24 November 2011
below is an account of the first thanksgiving taken from a letter written by edward winslow on 12 december 1621.
Our corn [i.e. wheat] did prove well, and God be praised, we had a good increase of Indian corn, and our barley indifferent good, but our peas not worth the gathering, for we feared they were too late sown. They came up very well, and blossomed, but the sun parched them in the blossom.
Our harvest being gotten in, our governor sent four men on fowling, that so we might after a special manner rejoice together after we had gathered the fruit of our labors.
They four in one day killed as much fowl as, with a little help beside, served the company almost a week. At which time, amongst other recreations, we exercised our arms, many of the Indians coming amongst us, and among the rest their greatest king Massasoit, with some ninety men, whom for three days we entertained and feasted, and they went out and killed five deer, which they brought to the plantation and bestowed on our governor, and upon the captain and others.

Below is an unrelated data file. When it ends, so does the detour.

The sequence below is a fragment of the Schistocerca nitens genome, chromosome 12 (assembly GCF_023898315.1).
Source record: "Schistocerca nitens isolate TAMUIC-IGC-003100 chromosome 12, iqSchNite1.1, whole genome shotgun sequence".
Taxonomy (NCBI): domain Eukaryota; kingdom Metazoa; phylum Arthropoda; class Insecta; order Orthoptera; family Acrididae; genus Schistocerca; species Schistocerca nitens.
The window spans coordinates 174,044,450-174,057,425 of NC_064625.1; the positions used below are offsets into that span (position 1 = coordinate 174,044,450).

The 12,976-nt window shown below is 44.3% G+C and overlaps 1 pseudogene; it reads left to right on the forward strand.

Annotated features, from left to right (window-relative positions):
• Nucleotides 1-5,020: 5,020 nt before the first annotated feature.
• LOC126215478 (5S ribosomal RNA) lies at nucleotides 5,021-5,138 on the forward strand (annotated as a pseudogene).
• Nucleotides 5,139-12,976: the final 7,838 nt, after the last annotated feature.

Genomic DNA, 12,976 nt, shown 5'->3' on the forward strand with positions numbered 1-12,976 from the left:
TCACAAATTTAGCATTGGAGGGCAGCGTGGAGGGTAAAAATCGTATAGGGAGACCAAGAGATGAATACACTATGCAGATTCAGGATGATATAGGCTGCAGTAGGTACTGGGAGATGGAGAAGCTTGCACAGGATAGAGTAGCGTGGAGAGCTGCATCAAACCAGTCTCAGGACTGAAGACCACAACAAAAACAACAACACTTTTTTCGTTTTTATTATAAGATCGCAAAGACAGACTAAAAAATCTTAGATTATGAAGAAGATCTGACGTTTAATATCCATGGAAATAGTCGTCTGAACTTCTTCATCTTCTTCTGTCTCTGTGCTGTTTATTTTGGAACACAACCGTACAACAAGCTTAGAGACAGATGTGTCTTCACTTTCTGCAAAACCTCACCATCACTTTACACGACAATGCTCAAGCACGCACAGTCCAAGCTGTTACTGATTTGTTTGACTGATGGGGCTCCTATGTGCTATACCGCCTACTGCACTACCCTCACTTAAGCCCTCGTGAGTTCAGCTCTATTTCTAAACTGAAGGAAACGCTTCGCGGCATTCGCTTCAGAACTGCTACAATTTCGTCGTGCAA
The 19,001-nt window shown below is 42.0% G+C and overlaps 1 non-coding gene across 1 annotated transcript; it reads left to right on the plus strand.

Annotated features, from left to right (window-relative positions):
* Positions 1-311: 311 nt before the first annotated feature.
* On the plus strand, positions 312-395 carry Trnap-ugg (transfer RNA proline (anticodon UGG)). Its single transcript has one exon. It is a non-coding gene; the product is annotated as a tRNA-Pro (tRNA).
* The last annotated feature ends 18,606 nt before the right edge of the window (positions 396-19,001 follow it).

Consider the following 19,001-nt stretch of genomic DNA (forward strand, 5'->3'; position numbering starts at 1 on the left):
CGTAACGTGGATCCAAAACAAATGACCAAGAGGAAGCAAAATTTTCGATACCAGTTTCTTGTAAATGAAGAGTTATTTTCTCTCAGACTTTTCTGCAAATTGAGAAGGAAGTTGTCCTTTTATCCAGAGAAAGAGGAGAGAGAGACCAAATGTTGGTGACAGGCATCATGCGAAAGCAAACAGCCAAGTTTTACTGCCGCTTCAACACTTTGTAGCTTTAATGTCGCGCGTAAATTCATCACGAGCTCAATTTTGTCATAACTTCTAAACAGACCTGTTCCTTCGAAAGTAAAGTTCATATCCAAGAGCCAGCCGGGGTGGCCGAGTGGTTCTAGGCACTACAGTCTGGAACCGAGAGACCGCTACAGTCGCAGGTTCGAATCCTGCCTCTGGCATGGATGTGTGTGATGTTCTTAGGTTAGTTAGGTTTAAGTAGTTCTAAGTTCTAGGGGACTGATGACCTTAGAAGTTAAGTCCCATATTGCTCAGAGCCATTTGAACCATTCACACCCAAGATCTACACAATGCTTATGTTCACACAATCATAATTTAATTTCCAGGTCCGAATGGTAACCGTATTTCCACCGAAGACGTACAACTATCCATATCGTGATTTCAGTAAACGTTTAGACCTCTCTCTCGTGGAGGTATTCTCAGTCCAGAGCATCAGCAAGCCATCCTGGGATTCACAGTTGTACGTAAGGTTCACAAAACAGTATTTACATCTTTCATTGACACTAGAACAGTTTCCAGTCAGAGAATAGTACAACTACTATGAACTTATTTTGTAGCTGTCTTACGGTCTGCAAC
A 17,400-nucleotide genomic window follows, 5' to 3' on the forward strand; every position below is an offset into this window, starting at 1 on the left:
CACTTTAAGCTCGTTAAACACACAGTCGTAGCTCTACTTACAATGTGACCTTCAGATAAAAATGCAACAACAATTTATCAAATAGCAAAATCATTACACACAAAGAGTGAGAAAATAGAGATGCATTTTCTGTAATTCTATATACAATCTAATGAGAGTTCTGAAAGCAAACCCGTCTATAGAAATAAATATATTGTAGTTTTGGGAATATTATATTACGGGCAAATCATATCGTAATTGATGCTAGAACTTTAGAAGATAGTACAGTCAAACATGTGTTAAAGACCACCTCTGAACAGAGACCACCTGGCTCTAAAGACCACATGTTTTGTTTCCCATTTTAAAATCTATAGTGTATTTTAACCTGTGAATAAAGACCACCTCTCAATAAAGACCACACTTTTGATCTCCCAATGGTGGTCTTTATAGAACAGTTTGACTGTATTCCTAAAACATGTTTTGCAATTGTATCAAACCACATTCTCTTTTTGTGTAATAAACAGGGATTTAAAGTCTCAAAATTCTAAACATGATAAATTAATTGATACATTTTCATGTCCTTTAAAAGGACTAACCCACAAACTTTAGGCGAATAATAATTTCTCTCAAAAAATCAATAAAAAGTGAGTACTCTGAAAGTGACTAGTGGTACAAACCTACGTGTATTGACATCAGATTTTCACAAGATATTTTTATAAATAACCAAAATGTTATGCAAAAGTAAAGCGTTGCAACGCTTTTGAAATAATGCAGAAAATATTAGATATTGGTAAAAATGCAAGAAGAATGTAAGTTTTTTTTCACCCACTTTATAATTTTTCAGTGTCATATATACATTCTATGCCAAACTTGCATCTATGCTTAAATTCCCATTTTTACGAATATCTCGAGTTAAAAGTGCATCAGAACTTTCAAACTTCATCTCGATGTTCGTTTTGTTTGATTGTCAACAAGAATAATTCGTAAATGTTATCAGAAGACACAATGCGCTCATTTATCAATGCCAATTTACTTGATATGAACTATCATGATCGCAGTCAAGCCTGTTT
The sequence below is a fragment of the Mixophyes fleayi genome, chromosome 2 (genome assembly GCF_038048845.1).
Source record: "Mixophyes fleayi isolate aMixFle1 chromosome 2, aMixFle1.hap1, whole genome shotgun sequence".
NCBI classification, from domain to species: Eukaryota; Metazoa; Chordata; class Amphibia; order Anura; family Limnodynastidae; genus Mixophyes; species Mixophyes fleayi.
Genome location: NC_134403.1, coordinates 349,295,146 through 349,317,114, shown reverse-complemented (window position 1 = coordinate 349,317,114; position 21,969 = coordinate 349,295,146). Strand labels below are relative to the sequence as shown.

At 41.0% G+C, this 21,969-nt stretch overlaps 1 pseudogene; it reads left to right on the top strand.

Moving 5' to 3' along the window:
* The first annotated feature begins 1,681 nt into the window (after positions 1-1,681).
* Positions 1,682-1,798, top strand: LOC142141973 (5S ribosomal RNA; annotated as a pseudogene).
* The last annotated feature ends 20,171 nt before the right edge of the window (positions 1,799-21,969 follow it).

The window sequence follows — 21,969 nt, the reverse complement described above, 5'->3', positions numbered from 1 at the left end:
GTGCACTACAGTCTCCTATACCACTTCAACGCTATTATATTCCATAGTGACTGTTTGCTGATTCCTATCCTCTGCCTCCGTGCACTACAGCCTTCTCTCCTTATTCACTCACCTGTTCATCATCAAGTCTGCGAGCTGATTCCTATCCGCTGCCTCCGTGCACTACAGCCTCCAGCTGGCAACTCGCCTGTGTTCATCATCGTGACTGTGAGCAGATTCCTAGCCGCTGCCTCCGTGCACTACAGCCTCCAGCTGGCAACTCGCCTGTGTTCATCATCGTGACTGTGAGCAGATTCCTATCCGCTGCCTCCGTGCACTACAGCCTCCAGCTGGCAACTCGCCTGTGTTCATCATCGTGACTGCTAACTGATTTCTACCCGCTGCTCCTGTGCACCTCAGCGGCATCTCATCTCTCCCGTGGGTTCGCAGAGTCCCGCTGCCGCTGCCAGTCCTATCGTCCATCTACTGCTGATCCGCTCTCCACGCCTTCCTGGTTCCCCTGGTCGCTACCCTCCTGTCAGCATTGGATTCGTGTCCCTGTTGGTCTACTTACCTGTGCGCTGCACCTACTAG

And although it be not always so plentiful as it was at this time with us, yet by the goodness of God, we are so far from want that we often wish you partakers of our plenty.
reposted 24 november 2011
reposted 25 november 2010
reposted 26 november 2009
reposted 27 november 2008
reposted 22 november 2007
reposted 23 november 2006
originally posted 24 november 2005